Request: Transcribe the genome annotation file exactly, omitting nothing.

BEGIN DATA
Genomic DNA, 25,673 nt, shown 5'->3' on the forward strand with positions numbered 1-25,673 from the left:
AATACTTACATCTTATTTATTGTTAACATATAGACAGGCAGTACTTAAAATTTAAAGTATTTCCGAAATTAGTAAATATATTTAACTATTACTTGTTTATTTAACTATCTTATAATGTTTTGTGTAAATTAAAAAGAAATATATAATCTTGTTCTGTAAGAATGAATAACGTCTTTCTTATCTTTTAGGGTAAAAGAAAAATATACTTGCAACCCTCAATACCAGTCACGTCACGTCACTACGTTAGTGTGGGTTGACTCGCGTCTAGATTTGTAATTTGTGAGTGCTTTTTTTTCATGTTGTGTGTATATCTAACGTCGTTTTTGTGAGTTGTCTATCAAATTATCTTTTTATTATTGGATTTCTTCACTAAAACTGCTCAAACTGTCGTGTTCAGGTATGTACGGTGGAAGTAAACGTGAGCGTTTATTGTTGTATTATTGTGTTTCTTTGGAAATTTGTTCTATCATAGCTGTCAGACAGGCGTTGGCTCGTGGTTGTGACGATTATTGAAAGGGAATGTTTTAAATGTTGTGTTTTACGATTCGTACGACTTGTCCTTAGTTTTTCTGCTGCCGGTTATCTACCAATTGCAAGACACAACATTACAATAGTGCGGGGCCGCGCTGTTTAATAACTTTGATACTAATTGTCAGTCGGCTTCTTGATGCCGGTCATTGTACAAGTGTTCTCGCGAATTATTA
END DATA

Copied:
Genomic DNA, 25,673 nt, shown 5'->3' on the forward strand with positions numbered 1-25,673 from the left:
AATACTTACATCTTATTTATTGTTAACATATAGACAGGCAGTACTTAAAATTTAAAGTATTTCCGAAATTAGTAAATATATTTAACTATTACTTGTTTATTTAACTATCTTATAATGTTTTGTGTAAATTAAAAAGAAATATATAATCTTGTTCTGTAAGAATGAATAACGTCTTTCTTATCTTTTAGGGTAAAAGAAAAATATACTTGCAACCCTCAATACCAGTCACGTCACGTCACTACGTTAGTGTGGGTTGACTCGCGTCTAGATTTGTAATTTGTGAGTGCTTTTTTTTCATGTTGTGTGTATATCTAACGTCGTTTTTGTGAGTTGTCTATCAAATTATCTTTTTATTATTGGATTTCTTCACTAAAACTGCTCAAACTGTCGTGTTCAGGTATGTACGGTGGAAGTAAACGTGAGCGTTTATTGTTGTATTATTGTGTTTCTTTGGAAATTTGTTCTATCATAGCTGTCAGACAGGCGTTGGCTCGTGGTTGTGACGATTATTGAAAGGGAATGTTTTAAATGTTGTGTTTTACGATTCGTACGACTTGTCCTTAGTTTTTCTGCTGCCGGTTATCTACCAATTGCAAGACACAACATTACAATAGTGCGGGGCCGCGCTGTTTAATAACTTTGATACTAATTGTCAGTCGGCTTCTTGATGCCGGTCATTGTACAAGTGTTCTCGCGAATTATTA